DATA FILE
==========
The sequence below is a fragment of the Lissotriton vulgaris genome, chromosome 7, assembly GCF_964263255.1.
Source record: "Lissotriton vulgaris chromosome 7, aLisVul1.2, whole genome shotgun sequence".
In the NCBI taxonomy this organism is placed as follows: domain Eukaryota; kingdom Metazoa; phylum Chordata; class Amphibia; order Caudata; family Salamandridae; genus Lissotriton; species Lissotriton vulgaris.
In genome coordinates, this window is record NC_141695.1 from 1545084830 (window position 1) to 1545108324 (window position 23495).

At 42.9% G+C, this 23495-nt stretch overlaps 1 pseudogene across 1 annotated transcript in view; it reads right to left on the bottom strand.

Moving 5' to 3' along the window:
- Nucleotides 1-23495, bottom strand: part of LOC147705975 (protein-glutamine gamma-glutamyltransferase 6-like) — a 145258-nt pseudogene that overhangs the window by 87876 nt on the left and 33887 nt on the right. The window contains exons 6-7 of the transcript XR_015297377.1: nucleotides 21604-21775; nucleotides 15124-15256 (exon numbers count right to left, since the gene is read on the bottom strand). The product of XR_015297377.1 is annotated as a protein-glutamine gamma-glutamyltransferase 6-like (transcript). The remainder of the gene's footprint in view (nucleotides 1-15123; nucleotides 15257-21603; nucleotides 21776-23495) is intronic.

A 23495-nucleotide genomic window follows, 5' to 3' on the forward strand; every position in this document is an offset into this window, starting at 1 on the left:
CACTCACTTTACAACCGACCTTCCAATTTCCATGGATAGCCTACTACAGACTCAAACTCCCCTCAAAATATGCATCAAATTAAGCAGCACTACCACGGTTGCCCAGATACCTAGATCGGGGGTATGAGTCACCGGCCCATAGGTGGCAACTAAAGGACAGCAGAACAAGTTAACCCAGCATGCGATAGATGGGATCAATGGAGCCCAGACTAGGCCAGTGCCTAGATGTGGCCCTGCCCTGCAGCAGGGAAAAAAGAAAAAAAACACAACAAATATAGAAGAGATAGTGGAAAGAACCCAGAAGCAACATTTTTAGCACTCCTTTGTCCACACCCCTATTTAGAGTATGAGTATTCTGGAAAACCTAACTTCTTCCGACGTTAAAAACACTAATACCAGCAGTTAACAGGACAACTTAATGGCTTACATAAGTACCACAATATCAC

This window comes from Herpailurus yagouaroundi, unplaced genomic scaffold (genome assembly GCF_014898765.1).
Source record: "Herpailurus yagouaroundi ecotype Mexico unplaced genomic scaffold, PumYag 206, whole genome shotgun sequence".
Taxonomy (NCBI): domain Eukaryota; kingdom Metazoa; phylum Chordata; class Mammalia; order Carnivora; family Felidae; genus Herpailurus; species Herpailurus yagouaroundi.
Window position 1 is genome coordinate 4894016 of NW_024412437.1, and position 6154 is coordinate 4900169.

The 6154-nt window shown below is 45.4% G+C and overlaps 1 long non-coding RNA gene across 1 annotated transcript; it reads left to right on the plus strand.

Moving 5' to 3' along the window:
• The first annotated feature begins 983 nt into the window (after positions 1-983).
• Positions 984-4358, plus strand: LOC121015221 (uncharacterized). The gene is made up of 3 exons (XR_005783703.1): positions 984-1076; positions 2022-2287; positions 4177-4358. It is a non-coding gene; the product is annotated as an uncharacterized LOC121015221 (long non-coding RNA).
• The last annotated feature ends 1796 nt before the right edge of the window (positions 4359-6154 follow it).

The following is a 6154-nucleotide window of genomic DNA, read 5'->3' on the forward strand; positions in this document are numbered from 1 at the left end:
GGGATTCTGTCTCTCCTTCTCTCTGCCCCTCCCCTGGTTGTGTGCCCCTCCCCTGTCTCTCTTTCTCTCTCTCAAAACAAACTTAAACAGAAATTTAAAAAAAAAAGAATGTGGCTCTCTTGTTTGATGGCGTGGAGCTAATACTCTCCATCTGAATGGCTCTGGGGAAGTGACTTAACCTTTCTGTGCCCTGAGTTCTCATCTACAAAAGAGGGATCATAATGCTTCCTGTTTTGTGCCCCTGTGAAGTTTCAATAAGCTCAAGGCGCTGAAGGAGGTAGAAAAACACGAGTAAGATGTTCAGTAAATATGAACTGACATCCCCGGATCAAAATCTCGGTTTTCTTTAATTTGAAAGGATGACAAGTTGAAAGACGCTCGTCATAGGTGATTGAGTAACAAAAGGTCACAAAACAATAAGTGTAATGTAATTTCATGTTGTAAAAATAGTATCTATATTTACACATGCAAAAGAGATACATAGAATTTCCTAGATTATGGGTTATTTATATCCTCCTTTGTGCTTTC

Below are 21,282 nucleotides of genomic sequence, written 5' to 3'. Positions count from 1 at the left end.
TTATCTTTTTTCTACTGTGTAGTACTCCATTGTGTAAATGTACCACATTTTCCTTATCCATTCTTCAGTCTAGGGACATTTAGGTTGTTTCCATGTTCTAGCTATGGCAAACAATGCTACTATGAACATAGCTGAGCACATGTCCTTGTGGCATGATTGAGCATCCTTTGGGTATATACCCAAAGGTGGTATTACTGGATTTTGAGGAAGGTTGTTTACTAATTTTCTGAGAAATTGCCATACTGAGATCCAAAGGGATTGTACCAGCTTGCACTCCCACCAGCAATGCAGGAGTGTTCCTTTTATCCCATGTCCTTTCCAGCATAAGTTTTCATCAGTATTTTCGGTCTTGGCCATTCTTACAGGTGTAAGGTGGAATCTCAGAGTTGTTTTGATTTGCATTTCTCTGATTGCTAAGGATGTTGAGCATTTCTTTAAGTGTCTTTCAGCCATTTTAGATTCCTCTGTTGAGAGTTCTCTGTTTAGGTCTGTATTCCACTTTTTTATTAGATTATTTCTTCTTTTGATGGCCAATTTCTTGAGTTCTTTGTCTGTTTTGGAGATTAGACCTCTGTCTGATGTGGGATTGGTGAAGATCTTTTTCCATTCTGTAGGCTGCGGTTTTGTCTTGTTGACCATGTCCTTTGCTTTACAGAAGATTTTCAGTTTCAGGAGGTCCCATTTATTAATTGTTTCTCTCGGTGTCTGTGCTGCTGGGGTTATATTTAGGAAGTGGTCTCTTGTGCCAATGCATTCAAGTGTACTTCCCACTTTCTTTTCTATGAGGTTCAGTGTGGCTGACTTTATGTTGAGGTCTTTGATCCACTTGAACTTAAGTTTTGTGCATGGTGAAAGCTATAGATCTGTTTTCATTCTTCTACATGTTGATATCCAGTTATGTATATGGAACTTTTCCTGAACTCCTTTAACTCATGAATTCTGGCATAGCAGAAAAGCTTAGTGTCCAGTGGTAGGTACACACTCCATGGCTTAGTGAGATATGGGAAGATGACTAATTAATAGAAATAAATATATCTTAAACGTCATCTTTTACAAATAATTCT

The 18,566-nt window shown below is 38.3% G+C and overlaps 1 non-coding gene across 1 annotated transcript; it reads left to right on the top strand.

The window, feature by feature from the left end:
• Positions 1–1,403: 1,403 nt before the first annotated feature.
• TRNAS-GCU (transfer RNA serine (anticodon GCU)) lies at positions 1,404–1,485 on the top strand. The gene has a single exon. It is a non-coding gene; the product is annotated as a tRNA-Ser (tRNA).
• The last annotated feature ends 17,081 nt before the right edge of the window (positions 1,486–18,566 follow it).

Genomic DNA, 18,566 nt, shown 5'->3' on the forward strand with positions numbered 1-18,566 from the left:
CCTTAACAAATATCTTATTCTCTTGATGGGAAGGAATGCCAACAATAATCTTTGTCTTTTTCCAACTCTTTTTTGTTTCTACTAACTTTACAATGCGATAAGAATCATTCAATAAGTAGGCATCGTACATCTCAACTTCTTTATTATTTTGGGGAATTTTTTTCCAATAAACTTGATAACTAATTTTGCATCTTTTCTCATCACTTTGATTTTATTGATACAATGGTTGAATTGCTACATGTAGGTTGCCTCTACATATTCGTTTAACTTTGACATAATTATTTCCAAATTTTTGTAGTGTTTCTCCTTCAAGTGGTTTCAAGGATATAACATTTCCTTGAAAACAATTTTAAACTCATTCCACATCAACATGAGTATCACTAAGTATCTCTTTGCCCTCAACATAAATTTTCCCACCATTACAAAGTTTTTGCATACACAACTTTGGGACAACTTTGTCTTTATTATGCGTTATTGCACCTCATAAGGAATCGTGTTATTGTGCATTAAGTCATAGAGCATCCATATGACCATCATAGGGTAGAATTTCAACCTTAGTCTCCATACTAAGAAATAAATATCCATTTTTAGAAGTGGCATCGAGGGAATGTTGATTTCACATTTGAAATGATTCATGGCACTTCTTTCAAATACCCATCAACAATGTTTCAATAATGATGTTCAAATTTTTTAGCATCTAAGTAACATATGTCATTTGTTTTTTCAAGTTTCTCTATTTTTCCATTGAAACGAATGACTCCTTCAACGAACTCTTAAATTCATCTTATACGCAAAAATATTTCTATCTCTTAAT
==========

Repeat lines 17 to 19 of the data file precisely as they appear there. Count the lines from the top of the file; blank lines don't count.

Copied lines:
• Positions 984-4358, plus strand: LOC121015221 (uncharacterized). The gene is made up of 3 exons (XR_005783703.1): positions 984-1076; positions 2022-2287; positions 4177-4358. It is a non-coding gene; the product is annotated as an uncharacterized LOC121015221 (long non-coding RNA).
• The last annotated feature ends 1796 nt before the right edge of the window (positions 4359-6154 follow it).

The following is a 6154-nucleotide window of genomic DNA, read 5'->3' on the forward strand; positions in this document are numbered from 1 at the left end: